Nine Inch Nails, at least for the time being, is no longer a major talking point. Reznor is not touring under that banner anymore, and in the band’s wake we have a massive catalog of studio work and remixes and “rarities” to sift through. The past couple of years has seen Trent Reznor in a semi-feud with Radiohead, a balls-out beef with Twitter trolls, an empire from alternate reality, and an experiment out the ass with The Slip and Ghosts I-IV — all the while, he’s now officially both a free agent and a married man (explain to me how that works?).
Reznor and his lovely wife, former West Indian Girl member Mariqueen Maandig have begun collaborating on a brand new project together, entitled How To Destroy Angels. In true Reznor fashion, the debut EP was released to the public for free this past week. The question: Is it any good? HTDA is a succinct, healthy blend of “Rabbiteen”-era Jack Off Jill, With Teeth percussion (“Fur Lined”), nuances from everything Reznor post-’99, and aside from some minor harmony contributions on “BBB” and “Parasite”, you hear nothing from Maandig’s scheming husband, leaving one to believe he was more focused on the production end this time around.
Overall, HTDA is as appropriate an EP as you could ever get from this new project. There’s a great introduction to Maandig’s presence on the extremely haunting opener, “The Space In Between”, accompanied by Fragile-era instrumentals in the backdrop. Aspects of Year Zero reign as a signature glaze throughout the marching beat of “BBB” and the static-heavy “Parasite”. And if you couldn’t tell already, each song on the EP is its very own entity, with only blatant production techniques holding it all on a common. but nonetheless reputable, tangent. There was talk about whether or not this could be a precursor to “happy” NIN songs, but we can leave that kind of social networking hearsay in the dust now, it seems.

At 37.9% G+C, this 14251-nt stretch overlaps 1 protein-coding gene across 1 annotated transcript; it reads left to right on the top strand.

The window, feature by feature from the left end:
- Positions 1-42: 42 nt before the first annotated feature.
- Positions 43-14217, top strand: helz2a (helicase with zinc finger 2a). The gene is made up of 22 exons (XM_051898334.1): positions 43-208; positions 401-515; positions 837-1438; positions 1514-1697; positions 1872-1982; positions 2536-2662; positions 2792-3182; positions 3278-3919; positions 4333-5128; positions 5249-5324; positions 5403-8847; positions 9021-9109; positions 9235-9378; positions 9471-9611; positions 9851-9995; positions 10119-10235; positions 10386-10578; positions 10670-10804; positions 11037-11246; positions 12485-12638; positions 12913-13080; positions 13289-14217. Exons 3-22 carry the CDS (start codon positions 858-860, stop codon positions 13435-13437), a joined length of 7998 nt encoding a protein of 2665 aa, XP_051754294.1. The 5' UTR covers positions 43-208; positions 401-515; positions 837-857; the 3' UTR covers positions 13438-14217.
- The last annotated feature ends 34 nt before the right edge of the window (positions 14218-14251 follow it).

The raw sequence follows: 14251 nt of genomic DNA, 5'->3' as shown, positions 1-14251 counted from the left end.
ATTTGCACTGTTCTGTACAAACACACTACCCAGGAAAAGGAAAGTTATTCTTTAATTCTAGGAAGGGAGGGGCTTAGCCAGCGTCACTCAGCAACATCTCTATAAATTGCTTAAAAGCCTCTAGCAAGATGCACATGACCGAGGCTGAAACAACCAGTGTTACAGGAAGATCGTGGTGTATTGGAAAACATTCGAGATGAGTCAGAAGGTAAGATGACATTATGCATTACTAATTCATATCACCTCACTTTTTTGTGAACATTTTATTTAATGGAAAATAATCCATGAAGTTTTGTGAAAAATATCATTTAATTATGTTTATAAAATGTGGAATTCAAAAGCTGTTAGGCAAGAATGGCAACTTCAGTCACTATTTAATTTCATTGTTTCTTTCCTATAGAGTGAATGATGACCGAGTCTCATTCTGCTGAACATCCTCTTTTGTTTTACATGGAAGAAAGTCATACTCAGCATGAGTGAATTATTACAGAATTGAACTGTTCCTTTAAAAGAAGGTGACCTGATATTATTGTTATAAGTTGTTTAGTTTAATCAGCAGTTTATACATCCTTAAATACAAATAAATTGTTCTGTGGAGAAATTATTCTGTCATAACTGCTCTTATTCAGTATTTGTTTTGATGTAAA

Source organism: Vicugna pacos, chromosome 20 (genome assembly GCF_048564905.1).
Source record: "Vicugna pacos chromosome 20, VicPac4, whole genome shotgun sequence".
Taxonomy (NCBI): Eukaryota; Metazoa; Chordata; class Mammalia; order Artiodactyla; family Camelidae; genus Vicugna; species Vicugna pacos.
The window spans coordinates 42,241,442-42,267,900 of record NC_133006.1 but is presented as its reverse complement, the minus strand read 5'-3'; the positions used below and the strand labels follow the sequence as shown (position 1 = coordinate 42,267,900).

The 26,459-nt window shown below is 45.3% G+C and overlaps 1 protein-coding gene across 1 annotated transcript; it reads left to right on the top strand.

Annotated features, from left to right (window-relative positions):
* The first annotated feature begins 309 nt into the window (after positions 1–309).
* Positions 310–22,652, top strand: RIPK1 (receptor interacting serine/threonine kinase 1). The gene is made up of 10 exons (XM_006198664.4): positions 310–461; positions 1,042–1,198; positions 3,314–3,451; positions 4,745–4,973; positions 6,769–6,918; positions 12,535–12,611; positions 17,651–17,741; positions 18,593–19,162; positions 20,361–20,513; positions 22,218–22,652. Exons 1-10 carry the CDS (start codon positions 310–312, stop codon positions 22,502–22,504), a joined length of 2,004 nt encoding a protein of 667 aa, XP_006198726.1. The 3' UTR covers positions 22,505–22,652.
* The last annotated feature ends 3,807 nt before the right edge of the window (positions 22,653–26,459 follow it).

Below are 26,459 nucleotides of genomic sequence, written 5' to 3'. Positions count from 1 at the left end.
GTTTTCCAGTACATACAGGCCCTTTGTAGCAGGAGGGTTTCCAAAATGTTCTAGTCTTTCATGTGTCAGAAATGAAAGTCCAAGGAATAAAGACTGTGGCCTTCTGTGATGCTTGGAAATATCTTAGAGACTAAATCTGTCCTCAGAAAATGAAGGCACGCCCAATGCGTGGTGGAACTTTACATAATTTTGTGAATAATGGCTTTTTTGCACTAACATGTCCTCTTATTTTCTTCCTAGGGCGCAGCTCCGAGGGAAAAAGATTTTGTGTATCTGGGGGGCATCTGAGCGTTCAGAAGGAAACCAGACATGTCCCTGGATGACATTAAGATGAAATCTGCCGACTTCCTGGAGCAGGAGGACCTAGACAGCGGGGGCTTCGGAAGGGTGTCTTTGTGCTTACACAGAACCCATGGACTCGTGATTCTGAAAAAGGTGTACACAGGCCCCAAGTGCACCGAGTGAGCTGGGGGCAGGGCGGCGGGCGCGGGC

Between the long, tempered closing of “A Drowning” and the music video for “The Space In Between”, highlights are so diversified in this sampling one would be hard pressed to dissect it, especially given the small amount of songs present. Much like Broken EP or The Slip, HTDA can stand on its own and also possibly prove a stepping stone to a new evolution in the respective artists’ catalogs — for Reznor, something more atmospheric and positively charged, for Mrs. Maandig-Reznor, perhaps a more progressive vocal delivery and subject matter?
An unfortunate thing with HTDA is its low-key existence on the whole. Once everyone discovered the man behind the MacBook (as if there weren’t any subtle clues in the musical style alone), the website tumult subsided, the singles were released alongside a very disturbingly realistic music video, and everyone went about their merry way until the EP in full began surfacing. For its share though, HTDA leaves a memorable mark, if you were one of those dedicated fans of West Indian Girl and NIN, like myself, who adamantly downloaded the new material.
I am certain that there will be those who slander the album, calling it everything from disjointed to “too much like NIN”, and while the latter might be true in essence, How To Destroy Angels does its job — it introduces the world to a new and unlikely partnership that is free to explore any and all possibilities allotted it. Why? Because it’s fucking Reznor – the so-called “disjointed” characteristic lends this EP one of its best traits, that being a platform for experimentation, which was expected. One could nitpick and call HTDA “Abridged Ghosts, with vocals”, but admittedly a lot of us wanted that anyhow, so who on Earth would complain?
Besides the Twitter trolls, that is. Posts Of Fangirls Aghast, indeed. As Shaggy would say, “Shut it!”